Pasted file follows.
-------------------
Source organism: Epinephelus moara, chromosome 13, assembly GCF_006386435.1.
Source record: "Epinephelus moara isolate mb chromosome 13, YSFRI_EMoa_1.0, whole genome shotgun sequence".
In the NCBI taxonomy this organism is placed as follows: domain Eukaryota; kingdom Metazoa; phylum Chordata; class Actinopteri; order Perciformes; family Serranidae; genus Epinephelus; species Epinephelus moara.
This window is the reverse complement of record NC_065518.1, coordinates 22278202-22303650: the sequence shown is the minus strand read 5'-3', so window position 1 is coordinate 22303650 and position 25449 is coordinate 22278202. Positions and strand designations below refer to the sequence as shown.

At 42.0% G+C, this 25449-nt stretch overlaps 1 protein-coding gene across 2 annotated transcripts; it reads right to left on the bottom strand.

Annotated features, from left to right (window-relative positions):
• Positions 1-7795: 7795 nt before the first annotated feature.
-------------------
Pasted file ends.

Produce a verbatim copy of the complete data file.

Source organism: Epinephelus moara, chromosome 13, assembly GCF_006386435.1.
Source record: "Epinephelus moara isolate mb chromosome 13, YSFRI_EMoa_1.0, whole genome shotgun sequence".
In the NCBI taxonomy this organism is placed as follows: domain Eukaryota; kingdom Metazoa; phylum Chordata; class Actinopteri; order Perciformes; family Serranidae; genus Epinephelus; species Epinephelus moara.
This window is the reverse complement of record NC_065518.1, coordinates 22278202-22303650: the sequence shown is the minus strand read 5'-3', so window position 1 is coordinate 22303650 and position 25449 is coordinate 22278202. Positions and strand designations below refer to the sequence as shown.

At 42.0% G+C, this 25449-nt stretch overlaps 1 protein-coding gene across 2 annotated transcripts; it reads right to left on the bottom strand.

Annotated features, from left to right (window-relative positions):
• Positions 1-7795: 7795 nt before the first annotated feature.